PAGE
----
And consider for a moment the bigger picture: your planet, I’ll remind you, is not the center of its solar system, your solar system is not the center of its galaxy, your galaxy is not the center of the universe. In fact, astrophysicists assure us the universe has no center; therefore, you cannot be it. Neither can Donald Trump. which someone should tell him. although that hair is quite a phenomenon.”

But, Dave,” you cry, “Walt Whitman tells me I’m my own version of perfection! Epictetus tells me I have the spark of Zeus!” And I don’t disagree. So that makes 6.8 billion examples of perfection, 6.8 billion sparks of Zeus.

You see, if everyone is special, then no one is.

If everyone gets a trophy, trophies become meaningless. In our unspoken but not so subtle Darwinian competition with one another which springs, I think, from our fear of our own insignificance, a subset of our dread of mortality we have of late, we Americans, to our detriment, come to love accolades more than genuine achievement.

We have come to see them as the point and we’re happy to compromise standards, or ignore reality, if we suspect that’s the quickest way, or only way, to have something to put on the mantelpiece, something to pose with, crow about, something with which to leverage ourselves into a better spot on the social totem pole.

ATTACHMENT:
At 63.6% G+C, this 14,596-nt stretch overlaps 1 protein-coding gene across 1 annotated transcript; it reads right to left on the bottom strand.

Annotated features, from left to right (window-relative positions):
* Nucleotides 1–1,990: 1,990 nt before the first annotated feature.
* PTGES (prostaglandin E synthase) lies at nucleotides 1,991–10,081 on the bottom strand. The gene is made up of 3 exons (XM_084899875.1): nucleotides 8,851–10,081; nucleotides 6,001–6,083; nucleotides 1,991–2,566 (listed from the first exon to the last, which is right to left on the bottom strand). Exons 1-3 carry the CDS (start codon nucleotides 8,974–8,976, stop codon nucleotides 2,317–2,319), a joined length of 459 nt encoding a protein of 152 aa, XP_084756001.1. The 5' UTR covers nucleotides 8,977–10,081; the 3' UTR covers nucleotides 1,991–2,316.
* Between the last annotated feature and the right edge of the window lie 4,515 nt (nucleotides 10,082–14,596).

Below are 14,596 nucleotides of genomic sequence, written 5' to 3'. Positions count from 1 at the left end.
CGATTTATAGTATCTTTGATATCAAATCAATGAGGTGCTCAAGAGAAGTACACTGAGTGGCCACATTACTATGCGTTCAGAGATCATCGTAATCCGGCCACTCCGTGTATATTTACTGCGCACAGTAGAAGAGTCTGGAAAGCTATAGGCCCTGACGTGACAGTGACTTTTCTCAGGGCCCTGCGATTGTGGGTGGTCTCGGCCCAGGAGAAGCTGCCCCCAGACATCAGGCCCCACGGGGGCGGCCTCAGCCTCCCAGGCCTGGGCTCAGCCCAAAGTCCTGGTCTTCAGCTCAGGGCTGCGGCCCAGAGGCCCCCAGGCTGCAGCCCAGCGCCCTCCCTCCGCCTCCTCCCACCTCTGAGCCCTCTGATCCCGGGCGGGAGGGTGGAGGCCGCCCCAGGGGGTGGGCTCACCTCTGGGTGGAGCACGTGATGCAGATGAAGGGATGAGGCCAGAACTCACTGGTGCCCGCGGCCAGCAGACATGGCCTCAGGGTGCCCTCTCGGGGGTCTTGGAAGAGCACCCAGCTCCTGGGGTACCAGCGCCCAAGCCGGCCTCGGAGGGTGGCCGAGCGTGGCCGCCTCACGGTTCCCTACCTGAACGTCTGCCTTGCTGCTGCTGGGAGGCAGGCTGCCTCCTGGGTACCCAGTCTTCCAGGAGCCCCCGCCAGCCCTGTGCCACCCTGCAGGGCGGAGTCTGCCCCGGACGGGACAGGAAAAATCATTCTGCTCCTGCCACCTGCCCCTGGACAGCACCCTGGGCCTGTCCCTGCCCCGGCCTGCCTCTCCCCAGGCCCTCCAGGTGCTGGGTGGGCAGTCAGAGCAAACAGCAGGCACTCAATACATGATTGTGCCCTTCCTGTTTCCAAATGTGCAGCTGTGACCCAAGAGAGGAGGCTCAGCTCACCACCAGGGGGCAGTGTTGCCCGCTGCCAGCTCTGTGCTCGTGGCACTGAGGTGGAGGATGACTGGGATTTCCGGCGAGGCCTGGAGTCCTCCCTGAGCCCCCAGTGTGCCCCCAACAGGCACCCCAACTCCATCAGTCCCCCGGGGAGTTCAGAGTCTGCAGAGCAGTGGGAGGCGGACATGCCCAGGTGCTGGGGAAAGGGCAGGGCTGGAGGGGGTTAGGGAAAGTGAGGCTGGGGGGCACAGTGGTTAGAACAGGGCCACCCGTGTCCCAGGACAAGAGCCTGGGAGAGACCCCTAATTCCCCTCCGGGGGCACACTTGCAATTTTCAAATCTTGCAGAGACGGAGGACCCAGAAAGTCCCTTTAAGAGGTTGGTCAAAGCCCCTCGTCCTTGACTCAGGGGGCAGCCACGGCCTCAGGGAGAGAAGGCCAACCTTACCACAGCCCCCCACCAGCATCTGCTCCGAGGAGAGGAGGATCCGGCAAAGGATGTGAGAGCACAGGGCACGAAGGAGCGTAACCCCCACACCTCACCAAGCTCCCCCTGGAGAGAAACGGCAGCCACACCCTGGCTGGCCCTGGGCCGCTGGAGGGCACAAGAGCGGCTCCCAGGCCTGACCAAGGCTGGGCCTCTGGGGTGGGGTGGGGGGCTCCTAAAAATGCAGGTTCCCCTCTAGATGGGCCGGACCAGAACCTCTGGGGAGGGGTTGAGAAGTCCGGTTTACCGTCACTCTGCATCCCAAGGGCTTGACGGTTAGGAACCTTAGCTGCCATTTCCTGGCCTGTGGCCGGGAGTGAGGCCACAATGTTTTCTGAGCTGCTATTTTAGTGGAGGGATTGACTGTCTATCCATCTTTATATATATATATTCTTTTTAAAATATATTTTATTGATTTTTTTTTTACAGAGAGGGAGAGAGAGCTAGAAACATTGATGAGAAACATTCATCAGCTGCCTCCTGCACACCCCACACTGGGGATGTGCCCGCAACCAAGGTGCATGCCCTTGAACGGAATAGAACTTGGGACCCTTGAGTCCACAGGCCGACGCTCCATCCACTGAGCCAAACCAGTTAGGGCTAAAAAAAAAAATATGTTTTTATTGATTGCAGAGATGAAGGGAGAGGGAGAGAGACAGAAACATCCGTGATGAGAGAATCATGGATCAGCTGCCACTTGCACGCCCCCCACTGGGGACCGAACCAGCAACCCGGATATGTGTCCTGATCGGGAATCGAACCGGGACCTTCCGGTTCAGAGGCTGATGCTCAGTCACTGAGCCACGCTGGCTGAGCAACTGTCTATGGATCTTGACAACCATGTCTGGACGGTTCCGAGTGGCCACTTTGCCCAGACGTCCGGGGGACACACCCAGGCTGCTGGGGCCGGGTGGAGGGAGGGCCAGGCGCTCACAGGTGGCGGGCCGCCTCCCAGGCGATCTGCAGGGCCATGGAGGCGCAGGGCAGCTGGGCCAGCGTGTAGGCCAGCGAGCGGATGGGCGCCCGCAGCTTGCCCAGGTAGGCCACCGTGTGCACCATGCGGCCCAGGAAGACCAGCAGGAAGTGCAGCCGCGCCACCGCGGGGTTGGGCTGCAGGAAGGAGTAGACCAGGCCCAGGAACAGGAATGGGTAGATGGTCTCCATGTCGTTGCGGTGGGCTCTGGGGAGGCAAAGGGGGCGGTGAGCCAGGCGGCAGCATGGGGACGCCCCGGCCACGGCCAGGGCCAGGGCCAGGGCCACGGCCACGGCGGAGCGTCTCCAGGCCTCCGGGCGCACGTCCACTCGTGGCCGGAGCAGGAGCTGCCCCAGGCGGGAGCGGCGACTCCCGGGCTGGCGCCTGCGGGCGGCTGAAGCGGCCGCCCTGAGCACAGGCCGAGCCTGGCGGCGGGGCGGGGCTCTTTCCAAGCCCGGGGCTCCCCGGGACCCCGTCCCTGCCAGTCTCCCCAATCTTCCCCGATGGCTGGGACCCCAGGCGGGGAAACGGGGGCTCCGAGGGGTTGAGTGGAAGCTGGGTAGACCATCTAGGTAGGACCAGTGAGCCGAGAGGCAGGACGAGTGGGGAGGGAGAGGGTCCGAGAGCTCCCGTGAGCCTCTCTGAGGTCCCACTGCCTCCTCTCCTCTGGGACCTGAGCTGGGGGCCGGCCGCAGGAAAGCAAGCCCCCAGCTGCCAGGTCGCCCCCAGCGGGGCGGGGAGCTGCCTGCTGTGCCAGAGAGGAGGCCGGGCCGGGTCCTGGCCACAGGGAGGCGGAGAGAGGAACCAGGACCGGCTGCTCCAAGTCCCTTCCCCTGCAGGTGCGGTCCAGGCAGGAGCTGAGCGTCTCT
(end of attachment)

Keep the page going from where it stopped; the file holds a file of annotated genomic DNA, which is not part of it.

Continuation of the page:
No longer is it how you play the game, no longer is it even whether you win or lose, or learn or grow, or enjoy yourself doing it . Now it’s “So what does this get me?” As a consequence, we cheapen worthy endeavors, and building a Guatemalan medical clinic becomes more about the (college) application to Bowdoin than the well being of Guatemalans.

It’s an epidemic and in its way, not even dear old Wellesley High is immune . one of the best of the 37,000 nationwide, Wellesley High School . where good is no longer good enough, where a B is the new C, and the midlevel curriculum is called Advanced College Placement. And I hope you caught me when I said “one of the best.”

I said “one of the best” so we can feel better about ourselves, so we can bask in a little easy distinction, however vague and unverifiable, and count ourselves among the elite, whoever they might be, and enjoy a perceived leg up on the perceived competition. But the phrase defies logic. By definition there can be only one best. You’re it or you’re not.